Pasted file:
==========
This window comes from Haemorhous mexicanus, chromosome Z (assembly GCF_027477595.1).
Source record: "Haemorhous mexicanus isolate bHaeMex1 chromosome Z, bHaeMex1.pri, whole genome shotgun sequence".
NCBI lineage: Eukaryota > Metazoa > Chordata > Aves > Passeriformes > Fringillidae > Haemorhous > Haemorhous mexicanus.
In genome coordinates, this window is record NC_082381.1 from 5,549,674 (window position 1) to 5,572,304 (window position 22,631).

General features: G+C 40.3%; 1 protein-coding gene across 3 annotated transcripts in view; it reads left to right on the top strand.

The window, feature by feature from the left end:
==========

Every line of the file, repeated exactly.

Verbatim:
This window comes from Haemorhous mexicanus, chromosome Z (assembly GCF_027477595.1).
Source record: "Haemorhous mexicanus isolate bHaeMex1 chromosome Z, bHaeMex1.pri, whole genome shotgun sequence".
NCBI lineage: Eukaryota > Metazoa > Chordata > Aves > Passeriformes > Fringillidae > Haemorhous > Haemorhous mexicanus.
In genome coordinates, this window is record NC_082381.1 from 5,549,674 (window position 1) to 5,572,304 (window position 22,631).

General features: G+C 40.3%; 1 protein-coding gene across 3 annotated transcripts in view; it reads left to right on the top strand.

The window, feature by feature from the left end: